Trials, tribulations and determination.

Well, I did it again.
When it comes to fixing or replacing something I’m unfamiliar with I tend to consult whatever reference material I can but in this case I dove right in and regretted it.

The goal in this case? Replace my PCV valve…
It sounds simple enough right? Just pull it out of the top of the valve cove….WRONG.
The patient being operated on in this case is an A20A3, as found in my 1986 Prelude:

Despite my undying respect for Honda’s engineering prowess they often tried finding alternate solutions to problems instead of sticking to the tried and true methods used by other manufacturers. In most cases they succeeded brilliantly (VTEC and CVCC come to mind) but in other cases they seemed to make things needlessly complicated. My 5 minute job turned in to a day’s worth of fiddling, one unsuccessful trip to the junkyard, and then another unsuccessful trip to the local Honda dealership. Truth be told though, it IS my fault.

How? Well let me elaborate…

First though: These pictures are from the donor car at the junkyard, so I cleared things out of the way to provide a better view as I recreate the steps I followed. Incidentally, as you can see this car was WAY beyond needing it’s PCV valve replaced!

The PCV valve I removed was seemingly mounted into the intake manifold. In retropect I should have realized something was odd about how the PCV is set-up right then and there.

After a bit of straining with a monster set of pliers it still wouldn’t come out. Seeing that the “grommet” was pretty hard I figured it would be OK to chip away at it, since I had a replacement for it and it would have to come out anyhow. So, I destroyed the upper lip of the “grommet” and yanked the PCV valve out. Well, apparently there IS no grommet (Odd that they still sell them  for the Prelude).

What appeared to be one is actually the top of a section of tubing that sticks up THROUGH the manifold (Part #3 in the diagram below).

You can see part #9 is the PCV Valve. The top of part #3 has a lip on it that hooks over the hole in the manifold, and looks like a grommet (At least it did to me!). You can also see this tube goes to a box which is mounted to the side of the engine block, underneath the intake manifold.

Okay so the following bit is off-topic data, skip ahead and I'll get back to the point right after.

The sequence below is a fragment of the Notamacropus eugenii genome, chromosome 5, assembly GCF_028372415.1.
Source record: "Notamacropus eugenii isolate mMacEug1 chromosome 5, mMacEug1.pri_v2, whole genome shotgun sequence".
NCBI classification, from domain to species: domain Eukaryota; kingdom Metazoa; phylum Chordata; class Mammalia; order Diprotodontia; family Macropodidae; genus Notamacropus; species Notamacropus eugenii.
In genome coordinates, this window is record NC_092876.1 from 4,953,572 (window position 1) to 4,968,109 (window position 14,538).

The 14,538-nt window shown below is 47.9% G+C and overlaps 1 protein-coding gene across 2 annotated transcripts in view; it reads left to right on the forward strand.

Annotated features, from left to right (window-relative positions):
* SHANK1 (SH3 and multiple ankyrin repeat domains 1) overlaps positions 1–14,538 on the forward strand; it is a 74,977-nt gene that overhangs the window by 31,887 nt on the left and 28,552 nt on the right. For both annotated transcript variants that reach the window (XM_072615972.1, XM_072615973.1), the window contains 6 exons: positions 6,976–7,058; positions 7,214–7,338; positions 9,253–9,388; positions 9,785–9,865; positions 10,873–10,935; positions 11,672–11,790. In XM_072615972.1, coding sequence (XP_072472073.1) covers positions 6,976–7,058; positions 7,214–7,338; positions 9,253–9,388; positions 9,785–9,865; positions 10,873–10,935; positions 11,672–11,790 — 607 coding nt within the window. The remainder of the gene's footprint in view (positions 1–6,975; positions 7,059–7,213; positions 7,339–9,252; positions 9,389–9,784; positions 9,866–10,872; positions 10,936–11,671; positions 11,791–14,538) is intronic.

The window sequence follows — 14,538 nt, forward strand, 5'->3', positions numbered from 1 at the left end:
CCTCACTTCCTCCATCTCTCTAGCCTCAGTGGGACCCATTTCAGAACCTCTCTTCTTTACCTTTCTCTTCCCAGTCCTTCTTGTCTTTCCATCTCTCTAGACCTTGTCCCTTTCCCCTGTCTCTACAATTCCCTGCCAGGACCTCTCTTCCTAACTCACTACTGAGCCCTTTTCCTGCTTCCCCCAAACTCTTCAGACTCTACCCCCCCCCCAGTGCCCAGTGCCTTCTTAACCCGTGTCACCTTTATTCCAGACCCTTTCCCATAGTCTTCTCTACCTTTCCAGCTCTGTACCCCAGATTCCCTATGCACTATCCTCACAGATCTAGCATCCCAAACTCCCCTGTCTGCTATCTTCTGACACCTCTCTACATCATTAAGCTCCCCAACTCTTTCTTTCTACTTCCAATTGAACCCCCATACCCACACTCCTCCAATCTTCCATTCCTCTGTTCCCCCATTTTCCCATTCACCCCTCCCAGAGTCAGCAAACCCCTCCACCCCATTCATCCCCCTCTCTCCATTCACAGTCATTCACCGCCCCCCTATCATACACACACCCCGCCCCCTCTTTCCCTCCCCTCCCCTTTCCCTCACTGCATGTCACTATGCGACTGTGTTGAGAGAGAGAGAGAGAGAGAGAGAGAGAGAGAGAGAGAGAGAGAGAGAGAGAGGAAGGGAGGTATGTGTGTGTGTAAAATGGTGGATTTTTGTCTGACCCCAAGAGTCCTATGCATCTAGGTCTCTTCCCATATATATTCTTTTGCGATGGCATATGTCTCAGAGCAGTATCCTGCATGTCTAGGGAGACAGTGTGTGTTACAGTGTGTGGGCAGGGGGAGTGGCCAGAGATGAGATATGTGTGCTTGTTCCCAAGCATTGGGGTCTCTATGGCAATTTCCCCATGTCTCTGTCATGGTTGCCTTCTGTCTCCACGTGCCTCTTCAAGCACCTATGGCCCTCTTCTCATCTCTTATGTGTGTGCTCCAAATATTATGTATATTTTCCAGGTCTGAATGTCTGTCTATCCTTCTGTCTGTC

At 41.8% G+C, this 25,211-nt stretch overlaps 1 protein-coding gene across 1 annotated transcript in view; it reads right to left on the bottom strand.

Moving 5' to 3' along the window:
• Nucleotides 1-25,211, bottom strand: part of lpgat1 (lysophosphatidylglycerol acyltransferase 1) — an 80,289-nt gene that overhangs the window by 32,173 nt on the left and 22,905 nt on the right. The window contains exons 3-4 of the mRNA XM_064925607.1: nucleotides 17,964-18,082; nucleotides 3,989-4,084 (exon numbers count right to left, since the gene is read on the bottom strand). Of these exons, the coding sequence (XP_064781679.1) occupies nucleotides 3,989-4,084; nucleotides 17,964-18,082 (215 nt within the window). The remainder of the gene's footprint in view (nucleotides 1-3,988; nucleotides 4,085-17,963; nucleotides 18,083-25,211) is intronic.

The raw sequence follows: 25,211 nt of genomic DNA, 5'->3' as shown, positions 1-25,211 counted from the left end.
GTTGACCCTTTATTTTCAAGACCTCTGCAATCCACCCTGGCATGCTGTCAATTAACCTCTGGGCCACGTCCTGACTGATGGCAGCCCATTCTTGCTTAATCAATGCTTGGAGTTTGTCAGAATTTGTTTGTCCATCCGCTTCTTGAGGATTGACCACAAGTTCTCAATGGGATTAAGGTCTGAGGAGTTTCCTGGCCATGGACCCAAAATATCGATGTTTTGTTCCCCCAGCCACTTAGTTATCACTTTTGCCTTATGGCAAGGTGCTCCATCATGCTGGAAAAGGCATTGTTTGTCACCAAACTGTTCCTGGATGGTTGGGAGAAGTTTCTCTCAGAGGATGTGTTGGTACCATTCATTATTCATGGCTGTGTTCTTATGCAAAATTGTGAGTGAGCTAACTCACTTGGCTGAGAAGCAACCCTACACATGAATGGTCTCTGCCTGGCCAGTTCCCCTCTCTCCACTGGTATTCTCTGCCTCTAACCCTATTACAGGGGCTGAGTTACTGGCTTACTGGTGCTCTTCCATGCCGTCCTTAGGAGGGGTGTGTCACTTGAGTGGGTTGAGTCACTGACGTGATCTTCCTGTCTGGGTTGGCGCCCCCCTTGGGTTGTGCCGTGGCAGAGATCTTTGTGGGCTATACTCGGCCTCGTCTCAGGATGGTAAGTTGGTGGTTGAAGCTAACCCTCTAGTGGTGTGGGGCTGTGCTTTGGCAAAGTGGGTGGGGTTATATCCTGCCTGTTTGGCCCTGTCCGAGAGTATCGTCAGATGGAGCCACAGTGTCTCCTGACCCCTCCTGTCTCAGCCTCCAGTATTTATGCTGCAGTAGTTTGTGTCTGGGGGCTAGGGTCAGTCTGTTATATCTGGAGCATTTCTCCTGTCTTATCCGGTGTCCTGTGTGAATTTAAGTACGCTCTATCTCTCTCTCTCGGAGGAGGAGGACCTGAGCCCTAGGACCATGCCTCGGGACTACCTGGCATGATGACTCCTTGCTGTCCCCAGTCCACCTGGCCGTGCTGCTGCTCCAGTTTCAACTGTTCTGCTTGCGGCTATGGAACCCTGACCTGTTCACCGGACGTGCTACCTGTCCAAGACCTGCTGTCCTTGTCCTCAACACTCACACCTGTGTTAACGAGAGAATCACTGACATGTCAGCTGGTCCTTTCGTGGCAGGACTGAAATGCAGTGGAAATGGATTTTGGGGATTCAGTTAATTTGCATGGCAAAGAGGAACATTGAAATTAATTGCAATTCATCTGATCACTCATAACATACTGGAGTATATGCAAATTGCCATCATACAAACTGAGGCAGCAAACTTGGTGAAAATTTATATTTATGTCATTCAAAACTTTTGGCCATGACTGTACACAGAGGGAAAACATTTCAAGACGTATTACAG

The box nestles inside a bracket between the block and the manifold, and then 2 other sections of pipe come out of the box, one going into the block and another to the oil pan.

So I removed the bracket.

Giving me easier access to the box.

Sadly, as you can see my donor part was destroyed during removal.

Here’s a few more pics of the box:

SO, after wasting several hours for nothing I gave up and tried my local dealership…after a discussion with the parts counter guy (Who seemed like he couldn’t have been any less interested in helping me, despite the fact it was a ghost town in there) I came away with only a new O-ring and ZERO ideas, he told me they couldn’t order one in (No longer stocked or made) and he didn’t have a sweet clue of anywhere else I could go for such a thing. So, it looks like it’s back to the drawing board for me. I may have to try and create my own part with various lengths and diameters of tubing, or try and find another donor…hopefully one with a pipe that’s less brittle.

I hate to say it, but considering the sheer number of these engines still being used on a daily basis I’m pretty let down that Honda or ANY aftermarket company for that matter (DORMAN I’m looking at you!), doesn’t carry these parts any more. I haven’t done the research either but I don’t think the A20A3 is the only engine with a set-up like this.

My advice to any readers out there: If you’re considering replacing your PCV valve you really should, I could write a whole other article about how important it is for longevity, emissions, and most importantly POWER! If you do though, here’s a tip: Don’t be a fool like me! Warm up your engine first to make the rubber more pliable for yanking the valve out, and DON’T take out anything BUT the valve!

So dear reader it appears my car has won this round. I’m down but not out though: I’ll be back for round 2 soon and I’ll be coming out swinging.

Ethan – Editor.

4 thoughts on “Trials, tribulations and determination.

  • November 19, 2012 at 3:29 am

    That lil black box is just a separator so that the oil doesn’t go up into the valve and intake. I too broke that one hose tapers down and plugs into the valve. What i did was weld a nipple to the top of the black box, bought a pcv valve and extra hose and hooked it up.

    • November 21, 2012 at 9:18 pm

      Thanks for the suggestion! I may end up doing that sometime (When I get access to a welder) but in the meantime I thankfully managed to find another fix for it. I would have loved to just rig up an oil catch can but I don’t think my local smog inspector would approve! Thanks for the comment.

  • February 13, 2015 at 8:08 am

    I just found your post while searching for a way to fix the same problem. I may just stick a piece of hose through the broken part and fill the space around it with some kind of sealant. If I stick it up through the hole in the intake to accept the PCV valve, it should be airtight, and work as well as it was designed originally.

    • February 26, 2015 at 7:26 pm

      Luckily in this case I was able to eventually find a suitable donor part from a local yard.


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